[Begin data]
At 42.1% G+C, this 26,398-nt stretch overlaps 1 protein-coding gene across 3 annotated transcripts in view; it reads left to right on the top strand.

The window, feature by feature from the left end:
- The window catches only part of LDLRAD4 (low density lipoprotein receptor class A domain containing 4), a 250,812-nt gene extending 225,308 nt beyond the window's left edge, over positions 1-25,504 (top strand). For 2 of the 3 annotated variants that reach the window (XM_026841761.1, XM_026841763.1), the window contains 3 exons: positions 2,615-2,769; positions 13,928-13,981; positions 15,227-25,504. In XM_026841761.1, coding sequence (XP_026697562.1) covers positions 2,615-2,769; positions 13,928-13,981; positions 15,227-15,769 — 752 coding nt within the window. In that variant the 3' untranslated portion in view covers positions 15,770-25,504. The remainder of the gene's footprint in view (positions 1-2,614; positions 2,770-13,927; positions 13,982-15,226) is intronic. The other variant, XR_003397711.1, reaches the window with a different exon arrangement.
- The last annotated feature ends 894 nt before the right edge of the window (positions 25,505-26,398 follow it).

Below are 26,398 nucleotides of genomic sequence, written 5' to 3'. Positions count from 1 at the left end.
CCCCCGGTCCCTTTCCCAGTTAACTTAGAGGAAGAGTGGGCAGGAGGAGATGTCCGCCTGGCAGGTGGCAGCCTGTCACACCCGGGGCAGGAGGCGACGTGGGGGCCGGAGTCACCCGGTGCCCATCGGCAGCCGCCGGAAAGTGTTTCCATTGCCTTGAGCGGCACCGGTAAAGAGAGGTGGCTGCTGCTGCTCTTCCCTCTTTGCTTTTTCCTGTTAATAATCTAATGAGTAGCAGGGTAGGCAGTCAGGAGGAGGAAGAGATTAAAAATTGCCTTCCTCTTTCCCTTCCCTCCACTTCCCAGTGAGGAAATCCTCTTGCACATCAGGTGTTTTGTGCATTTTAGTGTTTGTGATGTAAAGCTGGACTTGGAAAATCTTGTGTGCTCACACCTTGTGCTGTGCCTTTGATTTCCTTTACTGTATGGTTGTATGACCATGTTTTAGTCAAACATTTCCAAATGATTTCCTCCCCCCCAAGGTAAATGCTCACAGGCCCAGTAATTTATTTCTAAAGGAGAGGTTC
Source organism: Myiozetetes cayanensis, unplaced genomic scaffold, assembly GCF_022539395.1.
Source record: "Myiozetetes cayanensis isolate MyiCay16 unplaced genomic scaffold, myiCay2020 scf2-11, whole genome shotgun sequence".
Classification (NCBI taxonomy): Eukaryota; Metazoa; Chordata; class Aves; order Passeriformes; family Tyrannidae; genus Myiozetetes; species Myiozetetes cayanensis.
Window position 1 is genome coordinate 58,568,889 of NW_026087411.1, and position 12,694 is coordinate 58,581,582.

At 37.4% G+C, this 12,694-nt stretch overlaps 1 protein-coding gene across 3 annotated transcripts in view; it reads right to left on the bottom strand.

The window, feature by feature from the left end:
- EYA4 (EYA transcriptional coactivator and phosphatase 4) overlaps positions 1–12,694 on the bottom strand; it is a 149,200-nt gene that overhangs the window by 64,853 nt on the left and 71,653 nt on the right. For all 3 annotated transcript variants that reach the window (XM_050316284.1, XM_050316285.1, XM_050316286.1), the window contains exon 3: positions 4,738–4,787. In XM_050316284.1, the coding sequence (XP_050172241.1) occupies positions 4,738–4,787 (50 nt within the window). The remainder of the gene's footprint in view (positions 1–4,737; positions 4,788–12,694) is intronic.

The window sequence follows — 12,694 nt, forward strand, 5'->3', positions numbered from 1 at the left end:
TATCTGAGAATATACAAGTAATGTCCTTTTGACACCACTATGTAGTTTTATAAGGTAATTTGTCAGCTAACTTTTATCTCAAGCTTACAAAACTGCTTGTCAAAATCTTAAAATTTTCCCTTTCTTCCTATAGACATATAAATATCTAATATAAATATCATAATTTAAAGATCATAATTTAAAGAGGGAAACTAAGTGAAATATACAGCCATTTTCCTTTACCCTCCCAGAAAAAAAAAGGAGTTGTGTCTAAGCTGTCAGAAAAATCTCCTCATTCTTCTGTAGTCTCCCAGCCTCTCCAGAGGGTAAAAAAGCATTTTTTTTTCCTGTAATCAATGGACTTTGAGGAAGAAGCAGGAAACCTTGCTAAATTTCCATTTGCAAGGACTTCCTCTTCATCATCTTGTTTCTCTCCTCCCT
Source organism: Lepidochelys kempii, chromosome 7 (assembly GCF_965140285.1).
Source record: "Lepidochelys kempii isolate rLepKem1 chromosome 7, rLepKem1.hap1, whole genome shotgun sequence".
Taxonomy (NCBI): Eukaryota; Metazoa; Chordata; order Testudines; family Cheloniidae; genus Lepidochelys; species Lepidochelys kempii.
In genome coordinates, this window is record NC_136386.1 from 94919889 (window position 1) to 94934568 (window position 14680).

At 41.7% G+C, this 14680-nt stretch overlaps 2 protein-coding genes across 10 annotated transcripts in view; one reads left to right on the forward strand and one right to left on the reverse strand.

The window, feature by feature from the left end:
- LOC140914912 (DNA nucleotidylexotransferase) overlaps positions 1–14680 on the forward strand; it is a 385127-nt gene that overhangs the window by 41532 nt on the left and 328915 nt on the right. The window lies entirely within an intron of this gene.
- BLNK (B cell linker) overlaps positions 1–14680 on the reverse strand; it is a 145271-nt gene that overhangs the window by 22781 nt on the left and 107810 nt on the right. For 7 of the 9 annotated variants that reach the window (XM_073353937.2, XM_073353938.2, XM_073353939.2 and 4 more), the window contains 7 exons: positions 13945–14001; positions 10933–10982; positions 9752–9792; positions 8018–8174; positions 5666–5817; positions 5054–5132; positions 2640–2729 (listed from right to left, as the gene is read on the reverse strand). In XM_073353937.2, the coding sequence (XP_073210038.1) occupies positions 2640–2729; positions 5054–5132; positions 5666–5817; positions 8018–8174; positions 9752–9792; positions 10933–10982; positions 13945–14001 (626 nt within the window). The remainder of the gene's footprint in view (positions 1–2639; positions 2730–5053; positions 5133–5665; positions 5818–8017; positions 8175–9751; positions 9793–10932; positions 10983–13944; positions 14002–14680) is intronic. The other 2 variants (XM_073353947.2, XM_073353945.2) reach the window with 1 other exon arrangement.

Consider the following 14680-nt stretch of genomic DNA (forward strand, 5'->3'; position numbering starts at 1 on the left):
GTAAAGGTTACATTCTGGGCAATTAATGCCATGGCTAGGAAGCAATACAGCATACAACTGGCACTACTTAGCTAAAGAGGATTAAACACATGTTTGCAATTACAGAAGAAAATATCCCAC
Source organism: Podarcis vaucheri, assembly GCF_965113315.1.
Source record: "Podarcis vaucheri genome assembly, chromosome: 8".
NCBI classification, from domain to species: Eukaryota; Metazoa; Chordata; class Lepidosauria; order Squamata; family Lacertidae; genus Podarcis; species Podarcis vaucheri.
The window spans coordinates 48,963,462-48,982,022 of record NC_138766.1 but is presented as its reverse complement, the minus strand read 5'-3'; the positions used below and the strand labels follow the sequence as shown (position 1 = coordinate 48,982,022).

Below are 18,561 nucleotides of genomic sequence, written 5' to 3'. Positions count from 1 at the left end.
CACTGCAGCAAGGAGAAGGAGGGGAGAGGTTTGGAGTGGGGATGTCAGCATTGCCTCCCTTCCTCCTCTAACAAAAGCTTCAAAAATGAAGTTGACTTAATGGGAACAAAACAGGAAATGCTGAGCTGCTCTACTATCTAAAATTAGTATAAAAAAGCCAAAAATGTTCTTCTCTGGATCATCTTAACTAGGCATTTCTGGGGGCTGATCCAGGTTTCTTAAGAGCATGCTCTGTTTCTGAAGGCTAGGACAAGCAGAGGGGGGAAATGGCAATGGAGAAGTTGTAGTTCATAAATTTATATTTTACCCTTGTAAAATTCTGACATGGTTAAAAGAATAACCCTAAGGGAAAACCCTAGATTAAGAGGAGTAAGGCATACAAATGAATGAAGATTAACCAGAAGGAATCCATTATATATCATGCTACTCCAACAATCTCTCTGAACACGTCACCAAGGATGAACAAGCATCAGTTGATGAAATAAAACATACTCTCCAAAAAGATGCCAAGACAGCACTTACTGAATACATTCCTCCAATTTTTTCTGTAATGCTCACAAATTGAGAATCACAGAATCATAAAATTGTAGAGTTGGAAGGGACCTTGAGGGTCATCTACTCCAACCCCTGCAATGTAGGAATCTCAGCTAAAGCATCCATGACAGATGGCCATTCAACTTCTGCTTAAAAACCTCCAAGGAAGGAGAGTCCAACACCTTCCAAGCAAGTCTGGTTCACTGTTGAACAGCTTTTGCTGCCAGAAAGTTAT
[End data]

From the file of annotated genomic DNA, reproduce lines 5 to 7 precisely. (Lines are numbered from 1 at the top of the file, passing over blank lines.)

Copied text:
Below are 26,398 nucleotides of genomic sequence, written 5' to 3'. Positions count from 1 at the left end.
CCCCCGGTCCCTTTCCCAGTTAACTTAGAGGAAGAGTGGGCAGGAGGAGATGTCCGCCTGGCAGGTGGCAGCCTGTCACACCCGGGGCAGGAGGCGACGTGGGGGCCGGAGTCACCCGGTGCCCATCGGCAGCCGCCGGAAAGTGTTTCCATTGCCTTGAGCGGCACCGGTAAAGAGAGGTGGCTGCTGCTGCTCTTCCCTCTTTGCTTTTTCCTGTTAATAATCTAATGAGTAGCAGGGTAGGCAGTCAGGAGGAGGAAGAGATTAAAAATTGCCTTCCTCTTTCCCTTCCCTCCACTTCCCAGTGAGGAAATCCTCTTGCACATCAGGTGTTTTGTGCATTTTAGTGTTTGTGATGTAAAGCTGGACTTGGAAAATCTTGTGTGCTCACACCTTGTGCTGTGCCTTTGATTTCCTTTACTGTATGGTTGTATGACCATGTTTTAGTCAAACATTTCCAAATGATTTCCTCCCCCCCAAGGTAAATGCTCACAGGCCCAGTAATTTATTTCTAAAGGAGAGGTTC
Source organism: Myiozetetes cayanensis, unplaced genomic scaffold, assembly GCF_022539395.1.